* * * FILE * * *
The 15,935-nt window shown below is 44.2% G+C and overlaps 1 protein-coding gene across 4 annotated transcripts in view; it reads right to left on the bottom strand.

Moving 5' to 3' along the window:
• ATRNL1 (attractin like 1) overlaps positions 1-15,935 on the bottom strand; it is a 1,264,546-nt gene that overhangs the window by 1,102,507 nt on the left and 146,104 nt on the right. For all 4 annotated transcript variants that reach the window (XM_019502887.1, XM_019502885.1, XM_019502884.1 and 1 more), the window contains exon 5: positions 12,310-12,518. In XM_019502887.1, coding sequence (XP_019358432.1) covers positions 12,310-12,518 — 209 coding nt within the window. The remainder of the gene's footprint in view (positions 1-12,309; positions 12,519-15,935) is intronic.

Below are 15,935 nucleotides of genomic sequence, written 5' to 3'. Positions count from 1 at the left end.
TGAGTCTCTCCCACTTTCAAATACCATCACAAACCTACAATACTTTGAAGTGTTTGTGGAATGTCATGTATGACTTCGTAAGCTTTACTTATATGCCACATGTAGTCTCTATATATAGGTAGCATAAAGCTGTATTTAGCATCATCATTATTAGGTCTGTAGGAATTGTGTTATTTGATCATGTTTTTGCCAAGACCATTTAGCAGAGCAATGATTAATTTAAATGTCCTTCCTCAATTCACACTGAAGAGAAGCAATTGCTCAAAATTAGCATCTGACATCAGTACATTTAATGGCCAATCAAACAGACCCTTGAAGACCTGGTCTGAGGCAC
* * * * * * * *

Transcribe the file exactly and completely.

The 15,935-nt window shown below is 44.2% G+C and overlaps 1 protein-coding gene across 4 annotated transcripts in view; it reads right to left on the bottom strand.

Moving 5' to 3' along the window:
• ATRNL1 (attractin like 1) overlaps positions 1-15,935 on the bottom strand; it is a 1,264,546-nt gene that overhangs the window by 1,102,507 nt on the left and 146,104 nt on the right. For all 4 annotated transcript variants that reach the window (XM_019502887.1, XM_019502885.1, XM_019502884.1 and 1 more), the window contains exon 5: positions 12,310-12,518. In XM_019502887.1, coding sequence (XP_019358432.1) covers positions 12,310-12,518 — 209 coding nt within the window. The remainder of the gene's footprint in view (positions 1-12,309; positions 12,519-15,935) is intronic.

Below are 15,935 nucleotides of genomic sequence, written 5' to 3'. Positions count from 1 at the left end.
TGAGTCTCTCCCACTTTCAAATACCATCACAAACCTACAATACTTTGAAGTGTTTGTGGAATGTCATGTATGACTTCGTAAGCTTTACTTATATGCCACATGTAGTCTCTATATATAGGTAGCATAAAGCTGTATTTAGCATCATCATTATTAGGTCTGTAGGAATTGTGTTATTTGATCATGTTTTTGCCAAGACCATTTAGCAGAGCAATGATTAATTTAAATGTCCTTCCTCAATTCACACTGAAGAGAAGCAATTGCTCAAAATTAGCATCTGACATCAGTACATTTAATGGCCAATCAAACAGACCCTTGAAGACCTGGTCTGAGGCAC